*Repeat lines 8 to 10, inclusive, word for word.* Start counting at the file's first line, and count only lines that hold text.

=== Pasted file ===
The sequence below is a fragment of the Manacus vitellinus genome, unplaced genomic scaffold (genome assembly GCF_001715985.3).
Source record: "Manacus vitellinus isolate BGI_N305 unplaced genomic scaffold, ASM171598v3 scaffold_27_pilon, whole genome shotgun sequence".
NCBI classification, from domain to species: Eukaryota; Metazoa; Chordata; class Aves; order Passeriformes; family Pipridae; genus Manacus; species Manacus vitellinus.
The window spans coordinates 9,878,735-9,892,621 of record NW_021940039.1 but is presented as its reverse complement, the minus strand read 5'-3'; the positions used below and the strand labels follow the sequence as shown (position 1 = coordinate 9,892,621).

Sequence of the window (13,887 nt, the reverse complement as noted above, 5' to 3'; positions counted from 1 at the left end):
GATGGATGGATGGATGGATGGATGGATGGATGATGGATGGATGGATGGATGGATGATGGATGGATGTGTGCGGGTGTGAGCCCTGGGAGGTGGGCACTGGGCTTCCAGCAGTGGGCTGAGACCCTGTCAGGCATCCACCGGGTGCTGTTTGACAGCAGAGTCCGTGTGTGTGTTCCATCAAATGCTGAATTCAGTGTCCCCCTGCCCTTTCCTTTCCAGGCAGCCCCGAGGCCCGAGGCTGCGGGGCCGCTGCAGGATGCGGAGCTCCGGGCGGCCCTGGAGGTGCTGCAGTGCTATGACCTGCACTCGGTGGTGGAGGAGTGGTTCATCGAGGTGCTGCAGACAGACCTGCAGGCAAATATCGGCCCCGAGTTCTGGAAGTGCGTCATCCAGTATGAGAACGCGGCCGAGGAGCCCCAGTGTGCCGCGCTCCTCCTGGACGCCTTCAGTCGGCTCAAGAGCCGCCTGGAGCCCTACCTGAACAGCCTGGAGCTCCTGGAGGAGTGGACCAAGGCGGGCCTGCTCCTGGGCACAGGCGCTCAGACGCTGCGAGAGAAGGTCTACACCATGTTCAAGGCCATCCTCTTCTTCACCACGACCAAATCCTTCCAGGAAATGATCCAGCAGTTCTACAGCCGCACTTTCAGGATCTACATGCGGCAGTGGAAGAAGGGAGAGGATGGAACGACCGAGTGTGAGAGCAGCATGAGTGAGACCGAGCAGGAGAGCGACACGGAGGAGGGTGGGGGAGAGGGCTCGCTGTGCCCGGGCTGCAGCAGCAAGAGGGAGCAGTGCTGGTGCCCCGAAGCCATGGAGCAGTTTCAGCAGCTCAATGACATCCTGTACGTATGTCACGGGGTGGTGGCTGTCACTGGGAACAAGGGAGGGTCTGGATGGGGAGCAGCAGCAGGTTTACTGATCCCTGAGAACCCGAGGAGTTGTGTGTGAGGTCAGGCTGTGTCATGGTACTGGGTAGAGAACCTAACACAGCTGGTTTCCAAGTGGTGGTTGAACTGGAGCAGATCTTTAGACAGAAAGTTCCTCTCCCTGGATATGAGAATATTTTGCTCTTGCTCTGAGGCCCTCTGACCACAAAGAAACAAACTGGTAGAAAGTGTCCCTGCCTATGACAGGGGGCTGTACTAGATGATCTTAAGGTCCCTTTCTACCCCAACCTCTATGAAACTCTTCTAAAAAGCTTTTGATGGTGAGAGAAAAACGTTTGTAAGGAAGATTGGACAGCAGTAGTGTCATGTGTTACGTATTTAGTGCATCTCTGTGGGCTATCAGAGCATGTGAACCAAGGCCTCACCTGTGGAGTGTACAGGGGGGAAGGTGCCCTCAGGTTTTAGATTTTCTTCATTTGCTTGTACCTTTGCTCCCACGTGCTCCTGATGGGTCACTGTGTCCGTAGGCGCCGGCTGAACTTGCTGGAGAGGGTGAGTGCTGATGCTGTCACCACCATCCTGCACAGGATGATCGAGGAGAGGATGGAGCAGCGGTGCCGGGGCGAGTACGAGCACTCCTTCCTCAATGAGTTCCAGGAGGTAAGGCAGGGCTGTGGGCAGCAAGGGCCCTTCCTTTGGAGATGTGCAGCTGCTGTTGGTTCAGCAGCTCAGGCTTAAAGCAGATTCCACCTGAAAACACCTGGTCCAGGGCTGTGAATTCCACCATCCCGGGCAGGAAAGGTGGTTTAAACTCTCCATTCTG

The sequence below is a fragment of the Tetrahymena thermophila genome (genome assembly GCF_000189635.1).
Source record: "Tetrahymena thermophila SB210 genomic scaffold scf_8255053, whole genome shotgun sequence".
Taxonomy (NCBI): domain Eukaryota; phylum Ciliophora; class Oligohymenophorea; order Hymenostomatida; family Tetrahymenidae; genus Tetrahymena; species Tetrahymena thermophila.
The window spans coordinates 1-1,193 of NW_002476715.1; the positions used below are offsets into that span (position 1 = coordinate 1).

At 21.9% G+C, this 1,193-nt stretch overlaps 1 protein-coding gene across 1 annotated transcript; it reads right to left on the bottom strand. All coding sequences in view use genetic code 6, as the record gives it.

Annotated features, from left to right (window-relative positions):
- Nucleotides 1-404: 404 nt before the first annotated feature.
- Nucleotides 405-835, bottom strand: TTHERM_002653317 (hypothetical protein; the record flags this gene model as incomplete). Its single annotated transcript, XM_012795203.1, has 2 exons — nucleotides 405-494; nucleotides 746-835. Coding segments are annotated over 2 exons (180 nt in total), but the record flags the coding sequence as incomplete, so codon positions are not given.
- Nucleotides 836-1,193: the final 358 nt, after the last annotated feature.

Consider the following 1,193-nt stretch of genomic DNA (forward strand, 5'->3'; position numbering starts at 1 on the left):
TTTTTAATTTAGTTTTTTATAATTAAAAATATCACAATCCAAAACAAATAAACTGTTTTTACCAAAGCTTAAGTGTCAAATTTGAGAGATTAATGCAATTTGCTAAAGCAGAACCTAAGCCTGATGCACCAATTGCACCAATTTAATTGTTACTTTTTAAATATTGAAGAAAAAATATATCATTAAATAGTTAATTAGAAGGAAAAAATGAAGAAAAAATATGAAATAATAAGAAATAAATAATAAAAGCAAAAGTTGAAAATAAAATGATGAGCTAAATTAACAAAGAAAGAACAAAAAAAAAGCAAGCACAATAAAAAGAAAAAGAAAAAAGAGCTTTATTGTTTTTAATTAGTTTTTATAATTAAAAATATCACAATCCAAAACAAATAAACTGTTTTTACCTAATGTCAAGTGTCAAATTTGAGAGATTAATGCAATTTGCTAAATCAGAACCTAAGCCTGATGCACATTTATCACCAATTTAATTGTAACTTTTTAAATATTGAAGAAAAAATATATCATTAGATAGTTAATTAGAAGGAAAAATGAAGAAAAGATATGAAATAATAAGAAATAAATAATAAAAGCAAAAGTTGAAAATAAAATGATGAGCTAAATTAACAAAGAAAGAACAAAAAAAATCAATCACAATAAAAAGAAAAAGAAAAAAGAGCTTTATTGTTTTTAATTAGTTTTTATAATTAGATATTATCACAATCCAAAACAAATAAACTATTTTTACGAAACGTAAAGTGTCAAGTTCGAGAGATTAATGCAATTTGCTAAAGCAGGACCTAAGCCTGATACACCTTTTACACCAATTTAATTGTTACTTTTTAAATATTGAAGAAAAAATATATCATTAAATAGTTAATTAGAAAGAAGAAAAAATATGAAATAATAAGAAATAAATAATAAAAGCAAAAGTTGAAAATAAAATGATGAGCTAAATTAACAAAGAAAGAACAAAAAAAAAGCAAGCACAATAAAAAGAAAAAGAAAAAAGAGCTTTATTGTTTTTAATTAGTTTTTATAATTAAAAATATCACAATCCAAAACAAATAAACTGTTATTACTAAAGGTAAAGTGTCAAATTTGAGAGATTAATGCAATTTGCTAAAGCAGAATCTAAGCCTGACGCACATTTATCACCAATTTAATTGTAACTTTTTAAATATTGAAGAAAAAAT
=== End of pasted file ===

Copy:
Source record: "Tetrahymena thermophila SB210 genomic scaffold scf_8255053, whole genome shotgun sequence".
Taxonomy (NCBI): domain Eukaryota; phylum Ciliophora; class Oligohymenophorea; order Hymenostomatida; family Tetrahymenidae; genus Tetrahymena; species Tetrahymena thermophila.
The window spans coordinates 1-1,193 of NW_002476715.1; the positions used below are offsets into that span (position 1 = coordinate 1).